At the time I was leading a tiny personnel recruitment business for the semiconductor industry — maybe doing 1 million a year in revenue. As challenging as it was to take on a multi-billion dollar company at the time, it shaped my commitment to ethical leadership.

As the CEO of Promescent, I’ve made it a priority to embed these principles into our company culture. I firmly believe in leading by example and have ensured that our hiring practices, employee relationships, and organizational ethos reflect values of fairness, respect, and equity.

What are your “Five Things I Wish Someone Told Me Before I Became A CEO” and why?

  1. The justice system is not always fair to small companies, so be careful who you do business with. You could quickly find yourself in a big fight with a company that has the resources to drive you out of business.
  2. The Internet is a wonderful resource for access. But it can also be a dumpster for disinformation that allows for fake products and reviews to shake consumer confidence.
  3. All key opinion leaders are not created equal. Certain ones will be sponsors for any product at any price. In my naivety, I thought people of that level would properly vet things.
  4. Being 66 and growing up in the 70s, I looked at successful people and learned that sacrifice will eventually bring rewards. People nowadays think if you have success, then they automatically deserve it, too.
  5. I used to believe that when an article listed the “10 best of items”, I truly thought they were the best. Now I realize that some are just being paid to say that. Consumers have to be extremely aware these days. We have been very fortunate and successful, but we never thought we, being clearly the best product, that it would be as difficult as it needed to be.

If you could inspire a movement that would bring the most amount of good for the greatest number of people, what would that be? Bring ethics and honesty back into all forms of business and personal affairs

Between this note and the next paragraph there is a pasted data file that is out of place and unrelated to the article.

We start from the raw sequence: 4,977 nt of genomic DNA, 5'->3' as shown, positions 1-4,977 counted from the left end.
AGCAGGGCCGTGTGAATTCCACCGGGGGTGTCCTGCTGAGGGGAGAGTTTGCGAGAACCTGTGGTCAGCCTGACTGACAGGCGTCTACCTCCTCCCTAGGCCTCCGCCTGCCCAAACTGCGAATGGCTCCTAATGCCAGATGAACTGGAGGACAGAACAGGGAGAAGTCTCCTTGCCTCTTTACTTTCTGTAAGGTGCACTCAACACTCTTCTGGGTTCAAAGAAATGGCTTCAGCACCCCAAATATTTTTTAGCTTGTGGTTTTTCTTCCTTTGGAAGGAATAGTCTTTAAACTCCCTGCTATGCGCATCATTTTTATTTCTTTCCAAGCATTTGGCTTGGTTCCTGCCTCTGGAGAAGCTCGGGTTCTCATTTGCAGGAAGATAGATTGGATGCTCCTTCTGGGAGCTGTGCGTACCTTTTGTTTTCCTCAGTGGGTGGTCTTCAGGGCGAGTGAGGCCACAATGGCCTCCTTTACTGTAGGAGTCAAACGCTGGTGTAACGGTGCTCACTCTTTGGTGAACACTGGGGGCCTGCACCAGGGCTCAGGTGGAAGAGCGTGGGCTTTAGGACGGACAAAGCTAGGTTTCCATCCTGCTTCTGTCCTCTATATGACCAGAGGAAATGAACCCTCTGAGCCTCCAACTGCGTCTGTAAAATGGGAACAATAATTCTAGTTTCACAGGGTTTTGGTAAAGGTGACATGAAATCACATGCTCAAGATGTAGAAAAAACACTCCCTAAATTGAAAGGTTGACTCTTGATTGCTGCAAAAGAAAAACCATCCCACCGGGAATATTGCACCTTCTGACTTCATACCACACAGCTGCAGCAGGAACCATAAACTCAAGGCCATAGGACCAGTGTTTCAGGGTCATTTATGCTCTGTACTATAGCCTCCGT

Can you please give us your favorite “Life Lesson Quote”? Can you share how that was relevant to you in your life? “It’s not the size of the dog in the fight, it’s the size of the fight in the dog.” Having been born poor, I’ve always had to outwork and outthink my competitors. I’ve never been in a situation with a tremendous amount of resources or financial backing. My success has come from outthinking and outmaneuvering my competition.

We are very blessed that some very prominent names in Business, VC funding, Sports, and Entertainment read this column. Is there a person in the world, or in the US with whom you would love to have a private breakfast or lunch with, and why? I would like to have lunch with Barack Obama. He’s always appeared to have a tremendous amount of dignity and grace. The grilling and scrutiny he endured without any major scandal being uncovered shows me he’s a very ethical person. I think he’d be a great guy to have as a neighbor, maybe hang out and watch some sports together.

About the Interviewer: Douglas E. Noll, JD, MA was born nearly blind, crippled with club feet, partially deaf, and left-handed. He overcame all of these obstacles to become a successful civil trial lawyer. In 2000, he abandoned his law practice to become a peacemaker. His calling is to serve humanity, and he executes his calling at many levels. He is an award-winning author, teacher, and trainer. He is a highly experienced mediator. Doug’s work carries him from international work to helping people resolve deep interpersonal and ideological conflicts. Doug teaches his innovative de-escalation skill that calms any angry person in 90 seconds or less. With Laurel Kaufer, Doug founded Prison of Peace in 2009. The Prison of Peace project trains life and long terms incarcerated people to be powerful peacemakers and mediators. He has been deeply moved by inmates who have learned and applied deep, empathic listening skills, leadership skills, and problem-solving skills to reduce violence in their prison communities. Their dedication to learning, improving, and serving their communities motivates him to expand the principles of Prison of Peace so that every human wanting to learn the skills of peace may do so. Doug’s awards include California Lawyer Magazine Lawyer of the Year, Best Lawyers in America Lawyer of the Year, Purpose Prize Fellow, International Academy of Mediators Syd Leezak Award of Excellence, National Academy of Distinguished Neutrals Neutral of the Year. His four books have won a number of awards and commendations. Doug’s podcast, Listen With Leaders, is now accepting guests. Click on this link to learn more and apply.



Doug Noll
Authority Magazine

Award-winning author, teacher, trainer, and now podcaster.